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London Stock Exchange cancels Umuthi’s listing amid shareholder turmoil

Daily Maverick logo Daily Maverick 2022/07/05 Tim Cohen

The London Stock Exchange has cancelled the listing of Umuthi Healthcare Solutions, drawing a line under an extraordinary trading battle involving the SA-based business.

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The company began trading on the main board of the London Stock Exchange (LSE) on 4 March 2021, creating a new and unfortunate record by being unilaterally suspended only six days later after questions arose about the supplementary prospectus which allegedly contained misleading information.

The company was relisted after a new auditor was appointed, but was then suspended again in June 2021. 

The UK Financial Conduct Authority (FCA) was concerned that “some shareholders who were involved in a share exchange agreement prior to the company’s admission to trading, [were] not able to trade all of their shares”.

The insinuation was that some shareholders – who claimed to have bought shares – did not end up being included on the official list of shareholders when the company started trading. Consequently, the allegation was that some shareholders were defrauded.

The plight of the company was made worse when a disgruntled shareholder disclosed that one of the people who was, for a time, in charge of the listing process had been debarred by the SA’s Financial Services Board. Connie van Nieuwkerk was found to have manipulated company results when she worked for a time at the AIM-listed company African Dawn.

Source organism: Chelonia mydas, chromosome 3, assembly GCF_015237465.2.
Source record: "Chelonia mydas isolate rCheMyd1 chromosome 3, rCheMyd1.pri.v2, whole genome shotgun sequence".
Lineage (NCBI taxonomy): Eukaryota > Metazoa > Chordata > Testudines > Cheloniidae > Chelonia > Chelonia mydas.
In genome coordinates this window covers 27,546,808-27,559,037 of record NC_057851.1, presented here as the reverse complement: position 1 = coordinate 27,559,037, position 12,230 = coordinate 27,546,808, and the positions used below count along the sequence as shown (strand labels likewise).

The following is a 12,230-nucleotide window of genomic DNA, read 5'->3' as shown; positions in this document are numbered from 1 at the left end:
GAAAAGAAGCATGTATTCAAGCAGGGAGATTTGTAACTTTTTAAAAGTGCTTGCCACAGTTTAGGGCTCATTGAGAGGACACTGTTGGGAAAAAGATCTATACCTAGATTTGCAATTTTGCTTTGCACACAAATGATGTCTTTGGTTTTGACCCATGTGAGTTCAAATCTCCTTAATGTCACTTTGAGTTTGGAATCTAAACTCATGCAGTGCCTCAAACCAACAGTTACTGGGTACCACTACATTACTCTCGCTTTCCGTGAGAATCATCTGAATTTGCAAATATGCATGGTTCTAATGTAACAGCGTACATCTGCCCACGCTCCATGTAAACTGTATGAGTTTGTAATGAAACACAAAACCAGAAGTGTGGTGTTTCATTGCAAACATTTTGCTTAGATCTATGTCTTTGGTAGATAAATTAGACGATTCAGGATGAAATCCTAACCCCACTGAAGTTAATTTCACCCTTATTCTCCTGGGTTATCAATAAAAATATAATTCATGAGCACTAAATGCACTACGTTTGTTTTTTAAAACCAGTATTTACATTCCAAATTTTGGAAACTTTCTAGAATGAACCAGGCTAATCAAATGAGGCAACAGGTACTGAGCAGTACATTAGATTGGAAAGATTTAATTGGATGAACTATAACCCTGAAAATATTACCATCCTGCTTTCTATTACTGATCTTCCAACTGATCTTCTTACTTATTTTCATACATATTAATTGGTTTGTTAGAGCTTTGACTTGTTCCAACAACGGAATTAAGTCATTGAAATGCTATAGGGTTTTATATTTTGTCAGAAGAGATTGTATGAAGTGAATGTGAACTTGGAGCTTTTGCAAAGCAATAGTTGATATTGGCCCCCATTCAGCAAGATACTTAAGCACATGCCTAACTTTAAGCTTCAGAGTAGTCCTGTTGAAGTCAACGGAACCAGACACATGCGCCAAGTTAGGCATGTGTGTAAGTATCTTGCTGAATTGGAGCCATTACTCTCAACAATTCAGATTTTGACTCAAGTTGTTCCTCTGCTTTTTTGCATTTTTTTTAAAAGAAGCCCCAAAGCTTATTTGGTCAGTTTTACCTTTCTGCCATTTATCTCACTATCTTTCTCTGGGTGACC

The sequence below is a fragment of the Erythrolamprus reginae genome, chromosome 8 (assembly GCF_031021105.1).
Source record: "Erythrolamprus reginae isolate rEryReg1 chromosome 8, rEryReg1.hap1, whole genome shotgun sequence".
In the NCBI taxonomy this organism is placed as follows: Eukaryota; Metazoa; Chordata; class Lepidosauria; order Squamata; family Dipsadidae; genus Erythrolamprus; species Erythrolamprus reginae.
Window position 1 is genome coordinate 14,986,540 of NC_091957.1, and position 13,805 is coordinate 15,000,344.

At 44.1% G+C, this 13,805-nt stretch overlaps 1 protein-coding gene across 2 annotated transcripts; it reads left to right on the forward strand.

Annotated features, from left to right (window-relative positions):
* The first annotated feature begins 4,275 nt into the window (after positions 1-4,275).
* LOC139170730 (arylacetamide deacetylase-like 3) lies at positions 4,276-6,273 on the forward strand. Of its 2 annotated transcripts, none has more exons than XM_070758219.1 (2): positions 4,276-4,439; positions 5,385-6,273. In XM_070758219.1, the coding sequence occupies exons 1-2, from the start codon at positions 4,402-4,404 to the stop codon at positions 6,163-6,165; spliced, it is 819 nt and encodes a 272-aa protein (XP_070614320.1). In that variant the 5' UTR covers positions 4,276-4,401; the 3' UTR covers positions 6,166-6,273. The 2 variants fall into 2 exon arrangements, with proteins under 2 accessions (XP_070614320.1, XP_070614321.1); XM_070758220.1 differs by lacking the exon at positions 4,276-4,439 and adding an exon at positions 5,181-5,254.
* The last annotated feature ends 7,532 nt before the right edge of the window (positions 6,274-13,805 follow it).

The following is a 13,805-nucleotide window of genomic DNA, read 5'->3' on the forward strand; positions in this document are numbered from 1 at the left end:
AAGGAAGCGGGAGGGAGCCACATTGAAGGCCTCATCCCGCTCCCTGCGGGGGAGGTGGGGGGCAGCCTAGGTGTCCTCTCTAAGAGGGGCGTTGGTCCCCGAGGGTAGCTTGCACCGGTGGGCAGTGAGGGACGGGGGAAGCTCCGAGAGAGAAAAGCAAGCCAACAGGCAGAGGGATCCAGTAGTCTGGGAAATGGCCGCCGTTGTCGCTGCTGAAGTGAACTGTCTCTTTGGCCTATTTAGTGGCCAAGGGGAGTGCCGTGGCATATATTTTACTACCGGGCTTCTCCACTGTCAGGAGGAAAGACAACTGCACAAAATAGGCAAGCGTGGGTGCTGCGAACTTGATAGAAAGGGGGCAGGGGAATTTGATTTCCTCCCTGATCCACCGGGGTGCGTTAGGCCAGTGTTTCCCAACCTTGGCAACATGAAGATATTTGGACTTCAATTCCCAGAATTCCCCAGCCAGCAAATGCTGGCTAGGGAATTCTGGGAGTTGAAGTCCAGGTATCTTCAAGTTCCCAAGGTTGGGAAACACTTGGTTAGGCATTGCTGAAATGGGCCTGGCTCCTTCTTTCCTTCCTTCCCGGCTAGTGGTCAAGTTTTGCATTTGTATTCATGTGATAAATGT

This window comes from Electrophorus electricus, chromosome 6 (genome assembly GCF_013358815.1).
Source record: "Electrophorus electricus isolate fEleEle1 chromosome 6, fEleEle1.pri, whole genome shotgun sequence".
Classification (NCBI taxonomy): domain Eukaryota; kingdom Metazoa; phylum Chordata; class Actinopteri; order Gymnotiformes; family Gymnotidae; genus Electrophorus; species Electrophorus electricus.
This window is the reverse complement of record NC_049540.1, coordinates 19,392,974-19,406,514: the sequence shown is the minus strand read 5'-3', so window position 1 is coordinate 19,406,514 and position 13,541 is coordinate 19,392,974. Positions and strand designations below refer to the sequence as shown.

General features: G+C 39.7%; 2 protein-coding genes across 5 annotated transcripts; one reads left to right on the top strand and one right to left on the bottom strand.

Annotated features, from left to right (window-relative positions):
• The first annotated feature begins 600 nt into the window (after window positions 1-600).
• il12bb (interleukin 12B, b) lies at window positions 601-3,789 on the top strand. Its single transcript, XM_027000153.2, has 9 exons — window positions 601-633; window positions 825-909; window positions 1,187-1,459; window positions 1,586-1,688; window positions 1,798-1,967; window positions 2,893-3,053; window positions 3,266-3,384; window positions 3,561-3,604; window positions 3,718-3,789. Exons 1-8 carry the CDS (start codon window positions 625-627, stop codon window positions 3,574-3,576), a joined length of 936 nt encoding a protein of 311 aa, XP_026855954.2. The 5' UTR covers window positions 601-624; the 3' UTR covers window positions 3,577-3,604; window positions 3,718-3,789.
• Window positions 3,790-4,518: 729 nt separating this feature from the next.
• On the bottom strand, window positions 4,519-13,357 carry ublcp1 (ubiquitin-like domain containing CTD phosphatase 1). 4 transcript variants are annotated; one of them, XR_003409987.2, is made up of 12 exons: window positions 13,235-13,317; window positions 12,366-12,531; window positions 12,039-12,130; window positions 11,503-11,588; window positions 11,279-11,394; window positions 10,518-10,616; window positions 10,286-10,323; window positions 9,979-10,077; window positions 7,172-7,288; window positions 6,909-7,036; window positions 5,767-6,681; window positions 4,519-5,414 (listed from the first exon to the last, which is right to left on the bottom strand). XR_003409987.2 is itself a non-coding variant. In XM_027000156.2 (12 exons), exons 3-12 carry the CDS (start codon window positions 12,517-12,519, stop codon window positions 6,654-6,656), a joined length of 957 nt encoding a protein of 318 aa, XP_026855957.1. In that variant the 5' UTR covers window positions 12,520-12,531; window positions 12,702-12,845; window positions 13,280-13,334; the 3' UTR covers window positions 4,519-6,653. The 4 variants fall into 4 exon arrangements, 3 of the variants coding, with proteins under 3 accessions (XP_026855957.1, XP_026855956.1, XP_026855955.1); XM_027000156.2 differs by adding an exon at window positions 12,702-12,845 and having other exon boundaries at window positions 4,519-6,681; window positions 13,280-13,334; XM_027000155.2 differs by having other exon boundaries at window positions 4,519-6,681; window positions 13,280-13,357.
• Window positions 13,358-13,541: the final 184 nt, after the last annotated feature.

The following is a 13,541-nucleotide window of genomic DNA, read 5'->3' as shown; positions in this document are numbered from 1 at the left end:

Van Nieuwkerk had evaded the due diligence process, such as it was, by using her mother’s maiden name, Van Vliet. Van Nieuwkerk was subsequently arrested in SA for criminal charges relating to this incident and is awaiting trial. 

During the listing process, the company has been in a relentless battle with one of its shareholders, Anthony Morris, who was appointed by a group of disgruntled shareholders to represent their interests. Morris says  48 shareholders representing over 40 million shares are still owed 25 million shares bought from the official representative of the listing Chief Investment Officer Connie Van Nieuwkerk.

Umuthi CEO Gert Viljoen said in an email yesterday that “time, unfortunately, caught us”. He said Morris, “with his poison darts every week and stop-start procedures with all the various parties, made it very difficult to restore Umuthi in time as expected”.

“We are given the opportunity to appeal. However, we are considering all options. 

“We have created such a fantastic platform to bring funding and jobs to South Africa,” he said. 

Morris refutes this version. “They were given over one year to get their house in order. Normally a suspended company is delisted after six months. I did not delist Umuthi. The London Stock Exchange delisted the company based only on facts and irrefutable proof in hand – as they are appointed by the Chancellor of the Exchequer as the official Regulator of UK Markets. 

“The fact is that they consistently failed to provide proof of all shareholders being happy with their allocations month after month in the format asked for by the Primary Market Oversight and Enforcement team at the FCA,” Morris said. BM/DM

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